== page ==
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click to enlarge Pumpkin-and-mascarpone ravioli, with winter squash - HEATHER MULL
  • Heather Mull
  • Pumpkin-and-mascarpone ravioli, with winter squash

424 Allegheny River Blvd., Oakmont. 412-828-5506
Hours: Mon.-Fri. 7:30 a.m.-5 p.m.; Sat. 8 a.m.-8 p.m.; Sun. 8 a.m.-2 p.m.
Prices: $3.50-12
Liquor: BYOB

 

Despite its relaxed, sociable reputation, brunch can be a challenging meal. It has a name like a tabloid couple joined at the hip, and a split personality. The disjunction doesn't arise from its trying to be both breakfast and lunch. That we can handle. No, brunch's more fundamental divide is between the sweet and the savory. Are you going to have pancakes or eggs? Or, although it means consuming enough calories to sustain a rhinoceros at one meal, the grand-slam breakfast with both? Or are you going to altogether skip breakfast foods, with their soft textures and easily palatable flavors, and go straight to the stronger flavors of seafood, meat and grilled vegetables?

Café Vita, in Oakmont, is a place that embraces the inherent dichotomies of brunch.  One side of the menu is traditionally Italian, complete with panini, pasta, ratatouille and eggplant parmesan; the other offers classic breakfast fare, such as omelets and French toast. Italian notes pervade some of the breakfast options, too: You'll find French toast made with focaccia, and omelets served with Tuscan toast. It made us wonder whether an order of focaccia French toast would harmonize with a later course of chicken Milanese, or whether we should choose one side of the divide and stick with it.

Regardless, we brought along reinforcements so that we could get a sense of how Café Vita does both breakfast and lunch. In so doing, we found that ordering from both menus in a single sitting would be a preposterous undertaking because, although prices are quite reasonable, portions are staggering. Café Vita obviously does not want you to feel that by combining meals, you have skipped one.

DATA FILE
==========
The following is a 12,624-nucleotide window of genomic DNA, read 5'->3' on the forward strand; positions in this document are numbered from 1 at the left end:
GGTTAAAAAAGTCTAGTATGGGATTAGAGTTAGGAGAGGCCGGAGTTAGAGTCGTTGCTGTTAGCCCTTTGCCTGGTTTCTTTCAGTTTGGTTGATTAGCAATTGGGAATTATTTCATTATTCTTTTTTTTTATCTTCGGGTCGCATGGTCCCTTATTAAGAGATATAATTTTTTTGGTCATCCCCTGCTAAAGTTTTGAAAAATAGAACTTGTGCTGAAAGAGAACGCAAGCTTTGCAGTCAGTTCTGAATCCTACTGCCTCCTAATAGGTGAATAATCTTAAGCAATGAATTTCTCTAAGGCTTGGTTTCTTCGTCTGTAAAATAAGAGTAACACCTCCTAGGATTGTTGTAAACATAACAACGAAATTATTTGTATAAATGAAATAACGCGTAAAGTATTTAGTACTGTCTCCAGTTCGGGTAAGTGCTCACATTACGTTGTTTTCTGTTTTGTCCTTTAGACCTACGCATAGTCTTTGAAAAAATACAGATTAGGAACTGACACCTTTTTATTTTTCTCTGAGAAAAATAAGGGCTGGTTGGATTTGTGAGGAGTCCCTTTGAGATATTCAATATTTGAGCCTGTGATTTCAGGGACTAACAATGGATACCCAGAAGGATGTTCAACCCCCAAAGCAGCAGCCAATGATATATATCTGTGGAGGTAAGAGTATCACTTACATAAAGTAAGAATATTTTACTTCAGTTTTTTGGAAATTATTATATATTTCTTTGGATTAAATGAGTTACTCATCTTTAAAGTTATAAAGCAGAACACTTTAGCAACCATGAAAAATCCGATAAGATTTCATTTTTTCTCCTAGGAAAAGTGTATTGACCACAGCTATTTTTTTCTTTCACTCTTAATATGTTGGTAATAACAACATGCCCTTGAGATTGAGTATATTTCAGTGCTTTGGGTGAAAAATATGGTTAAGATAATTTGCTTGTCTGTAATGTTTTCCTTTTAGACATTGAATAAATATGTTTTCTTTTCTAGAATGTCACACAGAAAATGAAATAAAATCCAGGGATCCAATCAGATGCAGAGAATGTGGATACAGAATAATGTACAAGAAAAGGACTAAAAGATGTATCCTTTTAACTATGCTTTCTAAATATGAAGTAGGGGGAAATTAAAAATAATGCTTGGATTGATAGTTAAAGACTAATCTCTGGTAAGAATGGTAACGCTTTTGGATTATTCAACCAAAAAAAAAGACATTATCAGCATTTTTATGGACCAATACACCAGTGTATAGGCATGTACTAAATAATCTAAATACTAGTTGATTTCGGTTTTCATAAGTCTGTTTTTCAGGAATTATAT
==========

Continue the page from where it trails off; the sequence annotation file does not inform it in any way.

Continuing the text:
The pancakes, for example, were possibly the largest we've ever seen: plate-sized and well over a quarter-inch thick. We're not sure how one could cook such things well, but Vita did: a bit crisp on the golden-brown exterior, quite tender and moist within. Our pancakes were part of a black-and gold-themed Super Bowl special. Some were sauced with a syrupy mixture of Nutella and brandy, others topped with bananas and walnuts. If not exactly the breakfast of champions, this was one whose sheer size and caloric content befitted a championship athlete.

The black-and-gold treatment was also available on French toast or crepes, and members of our party tried the latter. These were credible, if not as remarkable as the pancakes in terms of sheer mass.

A savory special was a thick, chewy flatbread topped with a harmonious combination of chicken, roasted peppers, cheese, greens and pesto. Roasted peppers can be single-note sweet, but Vita's retained some savor and smoke, adding welcome depth to a dish that made a tasty transition between morning and afternoon.

The pasta special was trenne (triangle-shaped penne) Bolognese. The practical effect of tri-corner pasta was that it had chewier corners, making the shape a good match for hearty Bolognese sauce. This was thick and satisfying, but lacked the sophisticated layering of flavors -- tender veal, hearty pork, sweet milk, earthy carrot -- that mark a truly great Bolognese. On the other hand, it was very generously proportioned: Jason's leftovers served him for dinner.

Angelique tried to straddle the sweet-savory brunch divide by ordering an apple-and-Brie omelet. This was a regular menu item, not a special, so she was disgruntled to be told that apples were "not the fruit of the day;" bananas were. We expect restaurants to stock the ingredients on their menus, especially when they are readily available and in season. Reluctantly, she switched her order to goat cheese-stuffed French toast. She liked how the tang of the chevre -- in contrast to a more typical French-toast filling of sweetened cream cheese -- contrasted with the already-sweet battered breakfast bread. But the toast was so thick, it threw off the proportions of bread to filling considerably.

Apples, or lack thereof, aside, service at Café Vita was a bit sloppy. We had to ask for napkins and flatware, and one of our party waited for his food for a long time after everyone else had been served. (Fortunately, we all had plenty to share.)

Ultimately, brunch is not a menu, but a state of mind. Whether you're ready for a breakfast that'll keep you going till dinner or have already mentally moved on to lunch, you won't go hungry at Café Vita -- and you probably won't be disappointed.

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